In 2011, the Portland bean-to-bar chocolate movement got serious with Woodblock Chocolate, an aspiring family venture run out of the home of chocolate fanatics Charley and Jessica Wheelock. When PoMo first tracked down the couple, they were churning out two kilos of chocolate every 72 hours with the help of a vintage roaster, transforming raw beans into rustic bars that, like wine, tasted of “place.” “We are working on getting a brick-and-mortar space that will be very fun,” Charley told us then. “We hope to create a small 'manufactory' to showcase the chocolate making process to the public…but I don’t want to jinx anything.”
Seven years later, on June 5 (Portland permit gods willing), Woodblock Chocolate will open a 1,500-square-foot chocolate café-cum-roastery and manufactory at 1715 NE 17th Ave. It’ll come complete with a counter and stools that offer a bird's eye view into the couple’s now-successful cacao roasting and chocolate bar company. As Eat Beat has learned in an exclusive interview, the café will showcase the couple's latest creations: drinking chocolate, coffee drinks (made with Stumptown beans), and a new line of bon-bons exclusive to the shop. Among your future obsessions? The Italian-inspired Bicerin, which beautifully layers drinking chocolate, espresso, and soft whipped cream in a clear glass.
There are plans for a case full of locally sourced pastries, though the kitchen will also produce its own brownies and chocolate chip cookies with one giant chocolate chip protruding from the center. Though it might not be ready at launch time, the Wheelocks will also toss their hat in the soft-serve game, with a house flavor and chocolate-friendly toppings, cocoa nibs to roasted hazelnuts.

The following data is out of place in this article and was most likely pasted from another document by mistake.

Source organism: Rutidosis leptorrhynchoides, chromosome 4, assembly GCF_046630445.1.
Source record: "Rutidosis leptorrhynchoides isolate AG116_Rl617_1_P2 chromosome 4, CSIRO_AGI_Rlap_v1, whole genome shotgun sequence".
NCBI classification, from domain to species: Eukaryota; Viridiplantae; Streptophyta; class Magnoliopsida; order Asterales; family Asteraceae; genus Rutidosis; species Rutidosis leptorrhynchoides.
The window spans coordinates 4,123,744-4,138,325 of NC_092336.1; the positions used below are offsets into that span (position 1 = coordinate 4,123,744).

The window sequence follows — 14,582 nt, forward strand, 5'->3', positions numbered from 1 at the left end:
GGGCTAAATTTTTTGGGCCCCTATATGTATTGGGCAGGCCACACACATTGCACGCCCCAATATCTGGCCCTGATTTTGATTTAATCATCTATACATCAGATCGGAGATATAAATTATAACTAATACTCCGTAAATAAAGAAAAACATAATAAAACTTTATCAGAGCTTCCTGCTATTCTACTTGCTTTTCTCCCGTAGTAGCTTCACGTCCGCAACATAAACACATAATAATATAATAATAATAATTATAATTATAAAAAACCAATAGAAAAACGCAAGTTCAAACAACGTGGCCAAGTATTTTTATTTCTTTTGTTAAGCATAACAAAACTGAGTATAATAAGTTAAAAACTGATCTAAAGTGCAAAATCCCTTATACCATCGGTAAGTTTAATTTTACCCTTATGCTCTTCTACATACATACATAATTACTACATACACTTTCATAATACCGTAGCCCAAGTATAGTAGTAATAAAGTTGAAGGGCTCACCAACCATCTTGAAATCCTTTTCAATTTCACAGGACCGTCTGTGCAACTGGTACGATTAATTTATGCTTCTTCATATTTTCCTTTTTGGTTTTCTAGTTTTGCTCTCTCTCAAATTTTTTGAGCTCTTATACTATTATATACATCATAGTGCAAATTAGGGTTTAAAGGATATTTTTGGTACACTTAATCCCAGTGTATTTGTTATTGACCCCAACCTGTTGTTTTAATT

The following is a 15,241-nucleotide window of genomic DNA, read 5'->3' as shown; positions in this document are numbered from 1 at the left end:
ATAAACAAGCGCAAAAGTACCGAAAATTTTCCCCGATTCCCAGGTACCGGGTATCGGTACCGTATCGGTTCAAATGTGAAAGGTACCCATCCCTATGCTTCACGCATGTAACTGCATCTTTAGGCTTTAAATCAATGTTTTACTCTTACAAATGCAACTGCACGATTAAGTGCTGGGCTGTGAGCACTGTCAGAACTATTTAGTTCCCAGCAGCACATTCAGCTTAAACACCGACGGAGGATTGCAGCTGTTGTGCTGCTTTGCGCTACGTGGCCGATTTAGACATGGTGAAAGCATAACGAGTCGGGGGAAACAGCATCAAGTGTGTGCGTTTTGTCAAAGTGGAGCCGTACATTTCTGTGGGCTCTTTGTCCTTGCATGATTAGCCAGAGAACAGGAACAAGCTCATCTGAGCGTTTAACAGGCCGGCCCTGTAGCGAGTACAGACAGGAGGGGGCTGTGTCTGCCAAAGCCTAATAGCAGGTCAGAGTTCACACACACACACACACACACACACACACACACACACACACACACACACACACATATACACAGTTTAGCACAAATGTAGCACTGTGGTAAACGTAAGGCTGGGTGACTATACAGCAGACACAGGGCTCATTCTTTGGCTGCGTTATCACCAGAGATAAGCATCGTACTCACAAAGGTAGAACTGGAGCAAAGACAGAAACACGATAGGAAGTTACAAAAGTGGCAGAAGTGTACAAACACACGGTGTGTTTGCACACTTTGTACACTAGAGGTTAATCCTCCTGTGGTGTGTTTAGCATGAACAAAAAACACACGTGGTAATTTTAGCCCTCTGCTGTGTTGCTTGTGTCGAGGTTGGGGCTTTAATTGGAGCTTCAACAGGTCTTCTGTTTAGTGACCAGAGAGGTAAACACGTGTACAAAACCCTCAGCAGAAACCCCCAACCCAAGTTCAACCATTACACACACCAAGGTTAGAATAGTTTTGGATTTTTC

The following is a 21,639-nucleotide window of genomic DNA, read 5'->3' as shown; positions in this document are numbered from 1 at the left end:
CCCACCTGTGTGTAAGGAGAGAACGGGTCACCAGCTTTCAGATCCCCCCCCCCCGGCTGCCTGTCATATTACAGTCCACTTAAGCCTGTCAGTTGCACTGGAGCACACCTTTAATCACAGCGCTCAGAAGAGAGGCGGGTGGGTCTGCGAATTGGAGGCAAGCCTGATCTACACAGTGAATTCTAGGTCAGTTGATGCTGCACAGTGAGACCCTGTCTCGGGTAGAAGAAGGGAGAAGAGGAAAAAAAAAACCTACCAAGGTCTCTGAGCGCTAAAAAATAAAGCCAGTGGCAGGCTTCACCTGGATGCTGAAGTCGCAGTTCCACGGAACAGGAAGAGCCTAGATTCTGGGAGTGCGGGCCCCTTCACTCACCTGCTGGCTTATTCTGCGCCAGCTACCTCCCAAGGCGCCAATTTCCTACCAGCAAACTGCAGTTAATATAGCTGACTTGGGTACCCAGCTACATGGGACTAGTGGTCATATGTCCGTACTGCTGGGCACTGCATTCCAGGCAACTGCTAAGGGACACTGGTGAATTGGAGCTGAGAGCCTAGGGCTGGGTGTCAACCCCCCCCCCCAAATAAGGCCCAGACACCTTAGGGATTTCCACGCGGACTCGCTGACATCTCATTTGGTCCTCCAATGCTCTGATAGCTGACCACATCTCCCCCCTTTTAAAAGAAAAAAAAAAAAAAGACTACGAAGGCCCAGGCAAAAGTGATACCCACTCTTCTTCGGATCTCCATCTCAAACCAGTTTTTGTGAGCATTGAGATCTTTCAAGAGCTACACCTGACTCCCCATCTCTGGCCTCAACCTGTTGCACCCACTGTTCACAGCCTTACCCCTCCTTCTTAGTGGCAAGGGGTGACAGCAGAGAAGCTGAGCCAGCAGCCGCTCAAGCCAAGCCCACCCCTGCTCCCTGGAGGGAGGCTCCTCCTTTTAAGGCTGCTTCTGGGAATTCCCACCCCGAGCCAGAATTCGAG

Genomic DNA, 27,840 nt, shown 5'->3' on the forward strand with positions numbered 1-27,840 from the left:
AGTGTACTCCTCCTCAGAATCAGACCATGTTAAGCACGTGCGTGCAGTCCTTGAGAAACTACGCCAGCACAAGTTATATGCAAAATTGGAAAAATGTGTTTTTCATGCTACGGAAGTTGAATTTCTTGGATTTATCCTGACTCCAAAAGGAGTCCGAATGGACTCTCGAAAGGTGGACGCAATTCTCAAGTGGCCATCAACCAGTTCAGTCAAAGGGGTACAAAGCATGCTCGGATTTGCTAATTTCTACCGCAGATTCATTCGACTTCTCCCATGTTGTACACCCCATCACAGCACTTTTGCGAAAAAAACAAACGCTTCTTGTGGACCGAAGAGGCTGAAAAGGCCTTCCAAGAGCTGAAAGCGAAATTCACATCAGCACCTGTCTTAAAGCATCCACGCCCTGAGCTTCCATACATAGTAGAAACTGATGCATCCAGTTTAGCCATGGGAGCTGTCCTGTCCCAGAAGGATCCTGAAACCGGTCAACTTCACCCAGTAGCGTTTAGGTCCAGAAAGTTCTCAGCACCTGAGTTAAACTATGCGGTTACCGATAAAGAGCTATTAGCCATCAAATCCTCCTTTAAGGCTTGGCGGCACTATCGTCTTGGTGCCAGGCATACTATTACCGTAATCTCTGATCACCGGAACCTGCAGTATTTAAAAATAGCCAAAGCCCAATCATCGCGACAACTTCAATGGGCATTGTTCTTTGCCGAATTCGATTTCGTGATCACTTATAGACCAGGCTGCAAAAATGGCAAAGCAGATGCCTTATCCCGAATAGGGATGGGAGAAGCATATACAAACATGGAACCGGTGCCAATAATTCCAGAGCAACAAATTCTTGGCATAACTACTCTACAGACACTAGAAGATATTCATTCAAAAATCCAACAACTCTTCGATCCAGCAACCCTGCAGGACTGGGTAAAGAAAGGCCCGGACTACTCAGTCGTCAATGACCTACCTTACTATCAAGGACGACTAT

The new space will have an additional seven tables, and the Wheelocks hope to eventually extend to evening hours as well as host collaborative dinners, and perhaps, flamenco dancing (another passion and another story).
Woodblock Chocolate Manufactory is actually the second Portland bean-to-bar chocolate maker to open a café/espresso bar in the last two months. Cloudforest, at 411 SE Stark St., is a smaller operation, but with its own strong collection of bars, drinking chocolates, excellent coffee drinks, a few choice pastries, and a window that peeks into the bean-to-bar process. Both outposts are an exciting development in a city where a once-exciting chocolate-making scene has felt stalled in recent years.
The Wheelocks see the café as a passion project and as an R&D lab. But mostly, they seem excited to watch people eat their chocolate … which is not an option for people whose bars are sold elsewhere. A chocolate tasting station will be placed at the edge of the counter, where customers first walk in. The goal, says Charley, is “to get chocolate in their mouths as soon as possible.” Noble.